I built my own dehydrator from a food dehydrator. Instructions are somewhere on the site. Does it work better than my previous method of a bathtub full of hot, soapy water? I don't know.

Honestly, I don't see a lot of oil coming out of my ball like I used to. But, I also used to wait long periods between de-oiling...and now I put the balls in the de-hydrator every time I re-surface...which is routine. So, I don't think I ever give them time to accumulate oil like I used to.

Does the dehydrator 'work'? Hard to say. I don't think it works as well as the professional gizmo in the pro shop. I mean, the biggest drawback is that my homemade model doesn't rotate the ball and constantly wipe the oil away. It simply applies the heat and draws the oil out. You then need to wipe the oil away when the heating is done. That tends to de-oil in a less uniform manner. But, I can't afford the $2,000+ Storm Rejuvinator or even the occasional complete de-oil/re-surfaces at the pro-shop.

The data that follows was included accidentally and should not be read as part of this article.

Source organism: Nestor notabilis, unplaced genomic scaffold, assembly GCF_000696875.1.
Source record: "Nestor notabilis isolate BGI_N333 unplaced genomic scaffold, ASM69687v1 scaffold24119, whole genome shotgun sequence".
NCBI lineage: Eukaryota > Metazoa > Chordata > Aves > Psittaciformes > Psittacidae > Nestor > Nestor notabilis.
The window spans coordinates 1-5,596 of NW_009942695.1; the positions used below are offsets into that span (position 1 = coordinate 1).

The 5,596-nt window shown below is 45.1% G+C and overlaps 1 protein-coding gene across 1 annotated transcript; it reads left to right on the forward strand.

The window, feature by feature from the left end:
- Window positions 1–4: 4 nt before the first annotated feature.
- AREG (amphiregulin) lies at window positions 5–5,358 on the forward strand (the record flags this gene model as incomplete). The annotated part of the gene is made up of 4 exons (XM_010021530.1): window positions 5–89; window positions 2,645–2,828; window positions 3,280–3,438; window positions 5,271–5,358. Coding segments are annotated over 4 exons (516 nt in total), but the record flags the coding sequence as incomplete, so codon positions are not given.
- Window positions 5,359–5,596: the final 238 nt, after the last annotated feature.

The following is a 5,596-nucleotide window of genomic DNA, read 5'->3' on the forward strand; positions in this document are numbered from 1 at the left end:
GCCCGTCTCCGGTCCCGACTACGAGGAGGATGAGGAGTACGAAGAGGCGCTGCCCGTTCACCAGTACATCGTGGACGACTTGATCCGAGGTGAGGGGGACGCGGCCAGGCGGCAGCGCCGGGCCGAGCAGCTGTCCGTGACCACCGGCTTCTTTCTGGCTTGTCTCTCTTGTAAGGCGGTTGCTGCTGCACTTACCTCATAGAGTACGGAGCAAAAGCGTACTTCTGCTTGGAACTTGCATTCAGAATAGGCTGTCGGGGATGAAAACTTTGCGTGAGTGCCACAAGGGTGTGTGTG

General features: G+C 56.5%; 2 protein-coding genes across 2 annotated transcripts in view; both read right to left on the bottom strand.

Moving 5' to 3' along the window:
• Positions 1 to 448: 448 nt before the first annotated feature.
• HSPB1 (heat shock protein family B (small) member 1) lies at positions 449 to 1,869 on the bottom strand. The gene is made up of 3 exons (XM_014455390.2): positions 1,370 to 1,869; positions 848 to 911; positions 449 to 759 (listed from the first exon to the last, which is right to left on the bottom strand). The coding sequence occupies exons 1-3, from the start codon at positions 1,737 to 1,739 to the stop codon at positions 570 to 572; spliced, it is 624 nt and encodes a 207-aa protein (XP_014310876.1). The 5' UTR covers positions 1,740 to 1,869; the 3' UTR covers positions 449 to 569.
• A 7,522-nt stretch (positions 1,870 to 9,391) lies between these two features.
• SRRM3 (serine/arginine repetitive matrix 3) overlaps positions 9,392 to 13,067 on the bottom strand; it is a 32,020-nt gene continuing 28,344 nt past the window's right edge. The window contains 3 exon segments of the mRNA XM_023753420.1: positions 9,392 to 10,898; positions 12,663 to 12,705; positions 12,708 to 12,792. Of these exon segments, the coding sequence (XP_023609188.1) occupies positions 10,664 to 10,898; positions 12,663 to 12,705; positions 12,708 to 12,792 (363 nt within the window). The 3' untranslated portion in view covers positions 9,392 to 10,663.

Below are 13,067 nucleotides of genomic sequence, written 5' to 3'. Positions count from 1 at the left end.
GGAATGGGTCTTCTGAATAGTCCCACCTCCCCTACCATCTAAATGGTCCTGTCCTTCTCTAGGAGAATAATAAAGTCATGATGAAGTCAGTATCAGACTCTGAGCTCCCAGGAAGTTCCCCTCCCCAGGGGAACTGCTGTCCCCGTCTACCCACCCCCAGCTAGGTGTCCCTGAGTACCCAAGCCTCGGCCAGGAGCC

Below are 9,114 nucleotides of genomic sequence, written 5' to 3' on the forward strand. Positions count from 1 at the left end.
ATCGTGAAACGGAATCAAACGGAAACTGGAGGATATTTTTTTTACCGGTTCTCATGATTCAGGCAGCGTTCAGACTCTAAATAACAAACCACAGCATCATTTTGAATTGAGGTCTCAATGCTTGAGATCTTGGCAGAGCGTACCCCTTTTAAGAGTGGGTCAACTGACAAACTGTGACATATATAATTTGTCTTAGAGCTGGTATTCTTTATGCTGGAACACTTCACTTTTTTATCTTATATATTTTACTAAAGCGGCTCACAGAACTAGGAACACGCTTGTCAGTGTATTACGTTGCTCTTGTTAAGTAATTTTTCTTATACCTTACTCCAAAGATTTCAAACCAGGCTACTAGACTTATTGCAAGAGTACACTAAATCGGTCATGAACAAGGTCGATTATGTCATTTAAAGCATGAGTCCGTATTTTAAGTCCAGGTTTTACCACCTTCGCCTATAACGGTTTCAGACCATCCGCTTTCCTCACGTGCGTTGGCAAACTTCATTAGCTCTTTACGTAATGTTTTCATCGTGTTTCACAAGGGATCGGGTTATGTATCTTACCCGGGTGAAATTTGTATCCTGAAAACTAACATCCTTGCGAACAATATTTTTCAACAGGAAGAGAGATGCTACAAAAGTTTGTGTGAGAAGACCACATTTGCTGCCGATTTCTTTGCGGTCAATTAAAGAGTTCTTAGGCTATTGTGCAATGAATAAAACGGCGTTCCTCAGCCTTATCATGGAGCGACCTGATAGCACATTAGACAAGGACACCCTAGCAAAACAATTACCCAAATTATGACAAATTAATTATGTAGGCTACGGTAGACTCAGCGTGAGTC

It's the same thing with surface management. People are encouraged to keep their surfaces fresh every few games. Well, if you don't have a ball spinner...you can't really do that without a serious pro-shop bill. Some people just get themselves some pads and try to do it by hand. That is highly ineffective. Some people try to save money on the pads (which are NOT cheap) and just get sandpaper...also not a great idea.

Thats always the "trick" with bowling ball surface management. How much can you do yourself versus how much do you need the pro shop for? The more you need the pro shop for, the more costly it'll be, and the less often you'll be able to realistically do it. The good news is, some companies have come out with some low-cost ball spinners and ball dehydrators recently. I don't know how good the quality is...but if a person can get a ball spinner and rejuvenator for $80 each...that suddenly makes DIY ball maintenance a reality for a lot of people. At least until they find out how expensive the pads, compounds, and polishes are!